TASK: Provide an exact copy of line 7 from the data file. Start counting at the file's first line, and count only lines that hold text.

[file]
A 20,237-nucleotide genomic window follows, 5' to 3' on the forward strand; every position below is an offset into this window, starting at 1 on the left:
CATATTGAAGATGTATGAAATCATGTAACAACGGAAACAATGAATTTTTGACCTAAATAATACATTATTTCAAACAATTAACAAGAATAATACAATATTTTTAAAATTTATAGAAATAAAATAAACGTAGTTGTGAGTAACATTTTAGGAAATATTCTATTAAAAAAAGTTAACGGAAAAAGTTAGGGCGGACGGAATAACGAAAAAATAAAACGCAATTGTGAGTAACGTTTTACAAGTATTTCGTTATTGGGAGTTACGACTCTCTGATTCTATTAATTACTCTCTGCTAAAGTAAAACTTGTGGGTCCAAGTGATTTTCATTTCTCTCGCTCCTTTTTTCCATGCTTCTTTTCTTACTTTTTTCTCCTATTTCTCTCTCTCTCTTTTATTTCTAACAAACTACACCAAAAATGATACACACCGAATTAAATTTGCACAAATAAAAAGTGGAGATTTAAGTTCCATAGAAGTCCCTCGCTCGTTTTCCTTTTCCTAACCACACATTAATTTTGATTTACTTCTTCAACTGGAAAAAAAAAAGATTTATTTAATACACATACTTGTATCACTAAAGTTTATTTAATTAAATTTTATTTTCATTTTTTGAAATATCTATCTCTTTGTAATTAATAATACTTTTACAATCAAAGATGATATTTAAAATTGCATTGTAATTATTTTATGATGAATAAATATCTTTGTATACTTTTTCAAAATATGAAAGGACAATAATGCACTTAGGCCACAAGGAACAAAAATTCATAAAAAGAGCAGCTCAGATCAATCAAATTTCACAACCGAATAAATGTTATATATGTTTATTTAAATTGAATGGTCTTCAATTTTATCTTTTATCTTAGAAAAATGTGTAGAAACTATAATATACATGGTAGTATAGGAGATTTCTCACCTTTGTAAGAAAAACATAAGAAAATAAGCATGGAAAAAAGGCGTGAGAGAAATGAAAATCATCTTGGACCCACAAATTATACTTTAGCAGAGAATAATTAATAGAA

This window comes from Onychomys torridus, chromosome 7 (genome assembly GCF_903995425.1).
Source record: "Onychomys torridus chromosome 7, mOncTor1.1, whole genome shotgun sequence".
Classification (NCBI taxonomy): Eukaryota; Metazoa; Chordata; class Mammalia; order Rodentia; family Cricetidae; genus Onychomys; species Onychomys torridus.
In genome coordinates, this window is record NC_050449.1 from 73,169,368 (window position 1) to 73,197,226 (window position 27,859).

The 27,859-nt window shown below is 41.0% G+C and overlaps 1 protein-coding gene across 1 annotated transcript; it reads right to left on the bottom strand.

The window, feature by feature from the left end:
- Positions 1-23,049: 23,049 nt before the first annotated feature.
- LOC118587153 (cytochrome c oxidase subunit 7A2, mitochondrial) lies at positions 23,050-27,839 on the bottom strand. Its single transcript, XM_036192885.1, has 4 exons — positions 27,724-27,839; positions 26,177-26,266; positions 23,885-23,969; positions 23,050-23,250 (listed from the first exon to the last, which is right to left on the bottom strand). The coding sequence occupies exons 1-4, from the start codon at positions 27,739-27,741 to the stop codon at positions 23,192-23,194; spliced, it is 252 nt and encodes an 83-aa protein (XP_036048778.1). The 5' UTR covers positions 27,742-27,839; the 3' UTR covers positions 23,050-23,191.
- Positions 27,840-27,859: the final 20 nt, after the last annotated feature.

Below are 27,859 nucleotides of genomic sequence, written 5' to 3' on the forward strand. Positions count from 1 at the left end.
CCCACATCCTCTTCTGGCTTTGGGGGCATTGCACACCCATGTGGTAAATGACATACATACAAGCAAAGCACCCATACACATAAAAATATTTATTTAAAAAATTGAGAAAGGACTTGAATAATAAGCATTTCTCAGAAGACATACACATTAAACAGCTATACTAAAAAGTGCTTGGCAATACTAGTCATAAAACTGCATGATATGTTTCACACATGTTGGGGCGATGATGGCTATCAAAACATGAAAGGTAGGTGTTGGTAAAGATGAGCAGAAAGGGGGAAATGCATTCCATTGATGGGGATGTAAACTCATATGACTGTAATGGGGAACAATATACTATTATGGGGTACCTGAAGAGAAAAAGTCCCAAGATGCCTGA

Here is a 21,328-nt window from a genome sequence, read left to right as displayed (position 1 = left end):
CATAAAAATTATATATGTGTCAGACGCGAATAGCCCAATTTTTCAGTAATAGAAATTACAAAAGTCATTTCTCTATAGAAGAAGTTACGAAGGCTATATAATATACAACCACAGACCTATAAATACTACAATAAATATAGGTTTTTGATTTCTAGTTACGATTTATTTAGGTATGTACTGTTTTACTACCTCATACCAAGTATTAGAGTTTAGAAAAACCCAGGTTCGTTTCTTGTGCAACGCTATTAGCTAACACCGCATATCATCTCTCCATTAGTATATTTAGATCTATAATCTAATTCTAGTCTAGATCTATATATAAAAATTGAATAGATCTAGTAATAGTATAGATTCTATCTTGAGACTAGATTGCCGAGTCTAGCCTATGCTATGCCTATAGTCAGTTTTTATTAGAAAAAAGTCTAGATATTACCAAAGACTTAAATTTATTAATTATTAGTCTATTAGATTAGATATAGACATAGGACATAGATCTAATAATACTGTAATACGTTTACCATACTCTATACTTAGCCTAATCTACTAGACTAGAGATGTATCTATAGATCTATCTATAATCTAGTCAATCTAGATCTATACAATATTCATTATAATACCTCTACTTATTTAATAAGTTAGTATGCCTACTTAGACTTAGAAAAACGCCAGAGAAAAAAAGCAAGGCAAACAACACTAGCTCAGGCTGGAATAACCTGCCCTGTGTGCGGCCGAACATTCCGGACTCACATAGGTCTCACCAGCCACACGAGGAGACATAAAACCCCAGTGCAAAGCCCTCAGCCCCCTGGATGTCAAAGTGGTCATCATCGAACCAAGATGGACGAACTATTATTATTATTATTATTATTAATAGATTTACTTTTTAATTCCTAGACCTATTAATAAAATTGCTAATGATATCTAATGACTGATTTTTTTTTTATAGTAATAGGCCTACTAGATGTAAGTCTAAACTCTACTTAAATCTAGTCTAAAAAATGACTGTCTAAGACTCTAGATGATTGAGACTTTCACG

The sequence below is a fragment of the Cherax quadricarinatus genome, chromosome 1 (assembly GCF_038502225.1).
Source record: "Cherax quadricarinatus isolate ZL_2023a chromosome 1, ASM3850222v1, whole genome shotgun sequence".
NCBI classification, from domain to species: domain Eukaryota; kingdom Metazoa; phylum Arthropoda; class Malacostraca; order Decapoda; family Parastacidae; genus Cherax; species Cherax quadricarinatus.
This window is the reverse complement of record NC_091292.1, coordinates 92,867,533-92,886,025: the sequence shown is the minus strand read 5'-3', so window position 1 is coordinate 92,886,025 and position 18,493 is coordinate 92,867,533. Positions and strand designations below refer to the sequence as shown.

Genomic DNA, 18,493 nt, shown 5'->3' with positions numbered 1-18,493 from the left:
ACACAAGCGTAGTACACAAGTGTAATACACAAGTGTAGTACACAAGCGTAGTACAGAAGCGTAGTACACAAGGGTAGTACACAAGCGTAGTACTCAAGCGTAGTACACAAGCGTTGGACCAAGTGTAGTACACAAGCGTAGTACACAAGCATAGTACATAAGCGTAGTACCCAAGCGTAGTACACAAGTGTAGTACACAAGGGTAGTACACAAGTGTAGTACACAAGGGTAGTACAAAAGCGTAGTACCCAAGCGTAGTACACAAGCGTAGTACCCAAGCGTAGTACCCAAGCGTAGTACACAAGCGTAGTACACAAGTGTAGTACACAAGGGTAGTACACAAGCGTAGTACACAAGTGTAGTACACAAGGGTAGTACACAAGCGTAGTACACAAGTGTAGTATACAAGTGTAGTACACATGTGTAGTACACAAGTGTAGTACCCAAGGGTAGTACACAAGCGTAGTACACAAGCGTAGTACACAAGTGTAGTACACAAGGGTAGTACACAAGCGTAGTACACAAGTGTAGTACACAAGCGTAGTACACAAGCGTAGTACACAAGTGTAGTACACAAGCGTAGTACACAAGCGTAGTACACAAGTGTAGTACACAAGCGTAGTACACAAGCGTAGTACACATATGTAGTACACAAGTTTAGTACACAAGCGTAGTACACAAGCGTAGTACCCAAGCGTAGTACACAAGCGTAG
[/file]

The 27,859-nt window shown below is 41.0% G+C and overlaps 1 protein-coding gene across 1 annotated transcript; it reads right to left on the bottom strand.